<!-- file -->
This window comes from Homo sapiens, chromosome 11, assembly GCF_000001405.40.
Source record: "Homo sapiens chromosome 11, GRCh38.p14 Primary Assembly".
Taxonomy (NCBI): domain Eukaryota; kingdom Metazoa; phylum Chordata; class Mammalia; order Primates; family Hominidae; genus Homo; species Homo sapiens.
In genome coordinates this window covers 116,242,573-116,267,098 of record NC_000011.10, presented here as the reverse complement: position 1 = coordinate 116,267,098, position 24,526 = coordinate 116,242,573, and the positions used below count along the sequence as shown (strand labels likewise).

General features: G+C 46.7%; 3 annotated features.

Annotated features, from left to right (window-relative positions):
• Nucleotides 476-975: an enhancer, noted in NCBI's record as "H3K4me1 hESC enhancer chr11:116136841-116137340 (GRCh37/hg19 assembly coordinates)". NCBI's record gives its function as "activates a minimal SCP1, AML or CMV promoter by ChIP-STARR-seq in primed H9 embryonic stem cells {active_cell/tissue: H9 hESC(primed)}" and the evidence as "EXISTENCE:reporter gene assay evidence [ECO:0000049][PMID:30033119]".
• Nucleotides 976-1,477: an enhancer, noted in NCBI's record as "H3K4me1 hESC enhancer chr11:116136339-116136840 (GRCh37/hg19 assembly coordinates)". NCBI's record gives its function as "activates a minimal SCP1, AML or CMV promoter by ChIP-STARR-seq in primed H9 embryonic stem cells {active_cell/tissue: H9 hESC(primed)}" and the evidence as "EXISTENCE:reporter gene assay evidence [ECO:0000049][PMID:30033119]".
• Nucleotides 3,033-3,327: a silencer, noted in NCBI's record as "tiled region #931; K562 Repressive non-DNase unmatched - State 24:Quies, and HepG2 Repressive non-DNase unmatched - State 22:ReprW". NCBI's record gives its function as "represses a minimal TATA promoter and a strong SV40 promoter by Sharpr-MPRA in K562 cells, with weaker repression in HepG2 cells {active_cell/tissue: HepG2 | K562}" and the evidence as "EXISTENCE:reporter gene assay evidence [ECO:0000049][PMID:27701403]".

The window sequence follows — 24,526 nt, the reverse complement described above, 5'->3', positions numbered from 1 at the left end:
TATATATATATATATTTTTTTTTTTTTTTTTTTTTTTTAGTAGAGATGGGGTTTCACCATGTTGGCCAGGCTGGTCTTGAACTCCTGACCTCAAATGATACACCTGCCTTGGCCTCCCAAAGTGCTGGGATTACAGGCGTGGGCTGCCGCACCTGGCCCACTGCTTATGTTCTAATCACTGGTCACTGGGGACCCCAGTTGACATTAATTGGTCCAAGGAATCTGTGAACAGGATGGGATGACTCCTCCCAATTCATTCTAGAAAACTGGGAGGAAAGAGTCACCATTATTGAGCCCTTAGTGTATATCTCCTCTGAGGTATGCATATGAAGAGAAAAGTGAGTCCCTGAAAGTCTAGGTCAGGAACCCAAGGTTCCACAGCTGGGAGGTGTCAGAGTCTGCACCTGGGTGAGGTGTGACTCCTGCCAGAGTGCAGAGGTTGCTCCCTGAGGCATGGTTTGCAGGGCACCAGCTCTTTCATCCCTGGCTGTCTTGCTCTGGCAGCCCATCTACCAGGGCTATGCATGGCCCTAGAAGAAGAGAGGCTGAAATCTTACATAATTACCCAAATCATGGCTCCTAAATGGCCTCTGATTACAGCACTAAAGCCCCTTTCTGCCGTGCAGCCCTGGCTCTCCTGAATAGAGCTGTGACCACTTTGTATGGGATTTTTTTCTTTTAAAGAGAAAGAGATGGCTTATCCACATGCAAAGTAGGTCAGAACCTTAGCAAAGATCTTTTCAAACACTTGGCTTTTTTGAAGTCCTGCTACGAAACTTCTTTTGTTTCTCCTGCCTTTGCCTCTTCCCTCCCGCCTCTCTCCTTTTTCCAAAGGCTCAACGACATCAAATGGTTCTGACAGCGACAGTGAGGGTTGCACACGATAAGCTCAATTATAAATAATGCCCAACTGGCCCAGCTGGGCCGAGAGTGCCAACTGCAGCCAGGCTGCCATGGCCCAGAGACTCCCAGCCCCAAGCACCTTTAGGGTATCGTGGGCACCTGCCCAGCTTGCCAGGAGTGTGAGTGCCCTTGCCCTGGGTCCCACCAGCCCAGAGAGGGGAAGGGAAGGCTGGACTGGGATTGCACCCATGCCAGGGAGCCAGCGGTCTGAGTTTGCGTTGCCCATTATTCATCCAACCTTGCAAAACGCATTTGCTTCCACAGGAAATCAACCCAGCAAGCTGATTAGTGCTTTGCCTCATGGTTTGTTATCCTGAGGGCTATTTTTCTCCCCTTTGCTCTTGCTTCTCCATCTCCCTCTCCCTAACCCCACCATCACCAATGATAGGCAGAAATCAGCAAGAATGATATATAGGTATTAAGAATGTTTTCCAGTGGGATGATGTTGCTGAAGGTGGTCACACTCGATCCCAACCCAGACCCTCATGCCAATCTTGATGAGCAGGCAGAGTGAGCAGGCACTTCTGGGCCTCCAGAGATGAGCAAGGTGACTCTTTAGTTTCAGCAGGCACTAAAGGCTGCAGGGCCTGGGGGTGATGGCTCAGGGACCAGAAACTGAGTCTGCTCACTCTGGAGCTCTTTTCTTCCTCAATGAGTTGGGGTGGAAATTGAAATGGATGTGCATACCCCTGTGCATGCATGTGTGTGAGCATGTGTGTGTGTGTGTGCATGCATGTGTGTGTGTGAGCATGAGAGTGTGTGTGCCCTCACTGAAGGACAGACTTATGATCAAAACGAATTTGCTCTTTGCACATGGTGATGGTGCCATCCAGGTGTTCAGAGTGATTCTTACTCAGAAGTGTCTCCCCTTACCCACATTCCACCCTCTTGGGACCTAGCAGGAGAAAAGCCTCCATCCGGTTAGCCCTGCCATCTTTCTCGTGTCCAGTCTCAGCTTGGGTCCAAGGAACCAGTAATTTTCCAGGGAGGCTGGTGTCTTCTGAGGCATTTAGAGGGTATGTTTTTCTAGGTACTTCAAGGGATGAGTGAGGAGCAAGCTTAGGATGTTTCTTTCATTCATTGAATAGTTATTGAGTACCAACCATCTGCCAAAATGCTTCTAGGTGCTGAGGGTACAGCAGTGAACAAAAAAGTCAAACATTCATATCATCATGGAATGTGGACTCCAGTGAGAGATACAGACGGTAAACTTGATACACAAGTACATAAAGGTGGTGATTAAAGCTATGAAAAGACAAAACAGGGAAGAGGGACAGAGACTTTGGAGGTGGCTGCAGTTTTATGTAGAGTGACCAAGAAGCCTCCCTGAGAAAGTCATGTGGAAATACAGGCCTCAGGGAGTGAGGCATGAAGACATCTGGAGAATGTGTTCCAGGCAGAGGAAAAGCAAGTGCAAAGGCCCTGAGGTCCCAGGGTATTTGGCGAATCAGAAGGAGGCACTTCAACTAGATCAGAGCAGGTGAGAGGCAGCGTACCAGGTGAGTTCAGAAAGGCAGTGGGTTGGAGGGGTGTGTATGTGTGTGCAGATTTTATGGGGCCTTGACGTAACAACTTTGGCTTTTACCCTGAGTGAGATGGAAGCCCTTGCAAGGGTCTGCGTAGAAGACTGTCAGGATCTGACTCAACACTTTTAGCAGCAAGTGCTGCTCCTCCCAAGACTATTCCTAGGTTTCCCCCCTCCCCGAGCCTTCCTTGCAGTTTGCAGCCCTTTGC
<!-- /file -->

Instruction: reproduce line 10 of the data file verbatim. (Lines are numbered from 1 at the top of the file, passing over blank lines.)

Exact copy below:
The window sequence follows — 24,526 nt, the reverse complement described above, 5'->3', positions numbered from 1 at the left end: